The Rev. Dr. Herbert F. Vetter Jr. died of ventricular fibrillation and myocardial infarction on March 7, 2014, at the age of 90, at Beth Israel Deaconess Medical Center in Boston.
Herb was a true intellectual, a student of philosophy, science and literature, a scholar, a man who wrestled with the complexity of the human condition. His younger years as a conscientious objector, a librarian, an entrepreneur, a music lover and a Quaker with Lutheran roots prepared him well for a life in ministry. But he is best known as the man who envisioned a national radio program featuring interviews with the great thinkers of his time; we can thank Herb Vetter for introducing Unitarian Universalism to a wide population of National Public Radio listeners through his syndicated radio program, The Cambridge Forum.
Herbert Ferdinand Vetter, Junior, was born in Baltimore, MD, on September 27, 1923 to Herbert Ferdinand Vetter Sr. and Kathleen Wilson. A child of the Depression, he watched his father, the owner of an auto parts store, succeed in rental property investment during hard times, learning from him the value of entrepreneurship and hard work. Drafted to serve in World War II right out of high school, he refused as a conscientious objector to support the war in any way. He thus served a term in Federal prison in West Virginia, where he was the prison librarian and edited the prison journal, also hosting a daily radio program and learning to run a printing press — all excellent preparation for his later career as host of The Cambridge Forum, founder of the Harvard Square Library, and editor of writings by James Luther Adams, Charles Hartshorne, and Rabindranath Tagore.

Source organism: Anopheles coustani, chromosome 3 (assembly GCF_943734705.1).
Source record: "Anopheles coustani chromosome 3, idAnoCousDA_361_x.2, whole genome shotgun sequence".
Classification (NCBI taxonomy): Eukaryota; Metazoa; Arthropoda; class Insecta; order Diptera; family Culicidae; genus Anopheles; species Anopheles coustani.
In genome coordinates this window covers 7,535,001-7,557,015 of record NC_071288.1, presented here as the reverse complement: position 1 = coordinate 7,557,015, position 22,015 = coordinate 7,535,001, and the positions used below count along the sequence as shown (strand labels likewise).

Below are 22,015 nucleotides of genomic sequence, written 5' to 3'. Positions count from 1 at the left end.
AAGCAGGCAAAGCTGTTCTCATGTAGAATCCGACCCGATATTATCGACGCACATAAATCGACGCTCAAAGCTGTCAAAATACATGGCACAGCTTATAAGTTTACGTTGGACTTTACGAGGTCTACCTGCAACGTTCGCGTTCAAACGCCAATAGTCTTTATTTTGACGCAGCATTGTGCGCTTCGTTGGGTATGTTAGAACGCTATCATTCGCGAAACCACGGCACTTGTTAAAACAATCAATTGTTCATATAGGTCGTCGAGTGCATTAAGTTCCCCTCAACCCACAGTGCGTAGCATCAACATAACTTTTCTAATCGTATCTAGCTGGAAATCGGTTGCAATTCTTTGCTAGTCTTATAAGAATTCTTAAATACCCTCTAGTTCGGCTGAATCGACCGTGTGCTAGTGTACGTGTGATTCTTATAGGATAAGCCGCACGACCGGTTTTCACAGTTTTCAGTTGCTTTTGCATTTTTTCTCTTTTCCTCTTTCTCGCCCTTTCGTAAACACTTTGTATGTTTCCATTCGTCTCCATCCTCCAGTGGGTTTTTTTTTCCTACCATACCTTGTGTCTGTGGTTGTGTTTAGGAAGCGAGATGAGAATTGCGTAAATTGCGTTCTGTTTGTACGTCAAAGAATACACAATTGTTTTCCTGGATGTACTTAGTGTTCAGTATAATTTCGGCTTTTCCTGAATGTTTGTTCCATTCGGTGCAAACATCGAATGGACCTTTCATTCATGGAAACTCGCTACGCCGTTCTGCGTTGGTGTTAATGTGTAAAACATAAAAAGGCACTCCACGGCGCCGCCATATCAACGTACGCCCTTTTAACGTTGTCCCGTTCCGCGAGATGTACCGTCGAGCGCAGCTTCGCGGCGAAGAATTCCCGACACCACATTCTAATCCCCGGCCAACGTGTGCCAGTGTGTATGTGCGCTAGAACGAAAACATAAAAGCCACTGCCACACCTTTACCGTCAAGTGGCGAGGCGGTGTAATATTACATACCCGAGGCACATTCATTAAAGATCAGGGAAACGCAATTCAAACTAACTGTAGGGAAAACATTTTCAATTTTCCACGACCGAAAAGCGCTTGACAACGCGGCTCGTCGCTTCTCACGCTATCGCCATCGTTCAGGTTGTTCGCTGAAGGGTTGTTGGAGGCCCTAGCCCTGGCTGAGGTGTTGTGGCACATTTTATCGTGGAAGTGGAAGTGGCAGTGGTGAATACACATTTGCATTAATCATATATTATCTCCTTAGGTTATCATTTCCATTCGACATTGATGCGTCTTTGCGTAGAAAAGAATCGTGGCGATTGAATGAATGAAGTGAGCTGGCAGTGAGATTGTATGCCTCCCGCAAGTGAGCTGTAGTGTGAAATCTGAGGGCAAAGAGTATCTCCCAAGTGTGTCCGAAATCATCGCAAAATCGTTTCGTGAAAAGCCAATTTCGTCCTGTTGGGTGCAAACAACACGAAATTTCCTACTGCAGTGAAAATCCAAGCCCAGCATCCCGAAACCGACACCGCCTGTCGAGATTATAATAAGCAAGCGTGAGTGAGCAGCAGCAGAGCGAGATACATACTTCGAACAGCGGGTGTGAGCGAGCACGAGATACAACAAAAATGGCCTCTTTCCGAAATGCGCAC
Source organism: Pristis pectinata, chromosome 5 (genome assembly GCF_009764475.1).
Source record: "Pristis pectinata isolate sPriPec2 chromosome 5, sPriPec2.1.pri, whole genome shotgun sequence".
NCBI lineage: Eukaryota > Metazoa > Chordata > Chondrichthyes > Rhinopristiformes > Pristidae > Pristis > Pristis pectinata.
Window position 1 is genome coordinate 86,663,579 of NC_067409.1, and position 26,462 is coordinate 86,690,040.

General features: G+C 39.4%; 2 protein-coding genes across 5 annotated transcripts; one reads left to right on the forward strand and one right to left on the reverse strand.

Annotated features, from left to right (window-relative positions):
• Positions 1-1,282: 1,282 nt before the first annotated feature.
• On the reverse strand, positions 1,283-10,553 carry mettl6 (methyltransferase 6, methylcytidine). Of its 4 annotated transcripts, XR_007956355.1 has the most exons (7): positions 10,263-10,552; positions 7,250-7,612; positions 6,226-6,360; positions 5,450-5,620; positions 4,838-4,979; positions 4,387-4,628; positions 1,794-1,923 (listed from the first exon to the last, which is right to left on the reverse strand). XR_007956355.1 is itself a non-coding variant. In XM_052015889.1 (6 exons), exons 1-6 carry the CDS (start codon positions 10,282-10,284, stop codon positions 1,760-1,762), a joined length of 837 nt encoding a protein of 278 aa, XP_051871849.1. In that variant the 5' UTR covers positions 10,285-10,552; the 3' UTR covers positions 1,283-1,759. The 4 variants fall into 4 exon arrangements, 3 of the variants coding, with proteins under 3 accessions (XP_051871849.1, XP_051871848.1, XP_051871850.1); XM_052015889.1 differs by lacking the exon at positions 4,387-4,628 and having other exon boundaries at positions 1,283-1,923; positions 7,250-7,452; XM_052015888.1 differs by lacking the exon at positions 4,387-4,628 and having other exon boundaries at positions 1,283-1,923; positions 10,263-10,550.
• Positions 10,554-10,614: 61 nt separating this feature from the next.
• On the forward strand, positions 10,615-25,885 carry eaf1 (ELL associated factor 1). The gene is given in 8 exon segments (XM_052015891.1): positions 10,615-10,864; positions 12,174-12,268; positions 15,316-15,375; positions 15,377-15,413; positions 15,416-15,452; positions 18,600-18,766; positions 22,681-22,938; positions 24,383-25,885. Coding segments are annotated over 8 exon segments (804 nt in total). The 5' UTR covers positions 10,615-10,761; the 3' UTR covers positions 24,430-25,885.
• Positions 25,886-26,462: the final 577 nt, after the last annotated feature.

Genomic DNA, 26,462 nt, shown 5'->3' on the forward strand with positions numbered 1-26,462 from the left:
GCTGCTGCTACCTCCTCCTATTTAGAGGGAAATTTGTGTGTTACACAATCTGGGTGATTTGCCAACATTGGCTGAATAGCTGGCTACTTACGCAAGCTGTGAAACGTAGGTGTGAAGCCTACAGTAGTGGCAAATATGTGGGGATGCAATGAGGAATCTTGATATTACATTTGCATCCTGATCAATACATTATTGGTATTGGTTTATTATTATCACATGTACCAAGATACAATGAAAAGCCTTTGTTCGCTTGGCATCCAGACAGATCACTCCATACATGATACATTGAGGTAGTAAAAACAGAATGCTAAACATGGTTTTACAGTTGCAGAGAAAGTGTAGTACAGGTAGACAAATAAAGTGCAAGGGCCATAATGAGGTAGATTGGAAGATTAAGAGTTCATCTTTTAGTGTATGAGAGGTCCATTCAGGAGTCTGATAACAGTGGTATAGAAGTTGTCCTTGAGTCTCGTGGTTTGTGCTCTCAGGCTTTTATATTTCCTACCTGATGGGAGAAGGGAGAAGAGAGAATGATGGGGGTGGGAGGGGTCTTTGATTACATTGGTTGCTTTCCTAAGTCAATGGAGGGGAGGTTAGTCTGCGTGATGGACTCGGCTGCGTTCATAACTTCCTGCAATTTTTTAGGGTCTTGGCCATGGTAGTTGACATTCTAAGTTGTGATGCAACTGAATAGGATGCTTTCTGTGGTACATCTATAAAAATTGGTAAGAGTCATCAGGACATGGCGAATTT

His parole officer recognized his genius, and helped open doors for him to enter the University of Chicago, where he discovered Unitarianism while attending a Quaker meeting held at First Unitarian Church. He was drawn to the sound of the choir rehearsing, and entering the sanctuary, one could say that he never left again. He believed that Unitarianism “was a more adequate form of worship,” and its rich tradition of the humanities — music, literature, art, and science —resonated with him. It was during his Chicago years that he met and married Dorothy Hagquist in a 1950 wedding officiated by their friend and Herb’s mentor, James Luther Adams. He soon became a divinity school student, first at Harvard, and then at Meadville Lombard Theological Seminary, from which he graduated with a Bachelor of Divinity in 1952. He received an Honorary Doctor of Divinity Degree from Meadville Theological School in 1983.
Mr. Vetter was ordained on October 26, 1952, at the First Congregational Parish, Unitarian, in Sharon, MA, where he served from 1952 to 1953. From 1954 to 1957, he served the Unitarian Church of Franklin, NH; then the Unitarian Church of Delaware County, PA (1958-1959); the First Parish of Milton, MA (1959-1960); and the First Parish of Northborough, MA (1960-1964).
Seeking to be closer to the center of intellectual discourse of the early 1960’s, the Vetters moved to Cambridge, MA, where Herb served as the Associate Minister with the Rev. Ralph Halverson at First Parish, Cambridge, and subsequently as Minister at Large, while simultaneously founding and directing The Cambridge Forum. In 1999, First Parish in Cambridge voted him Minister Emeritus.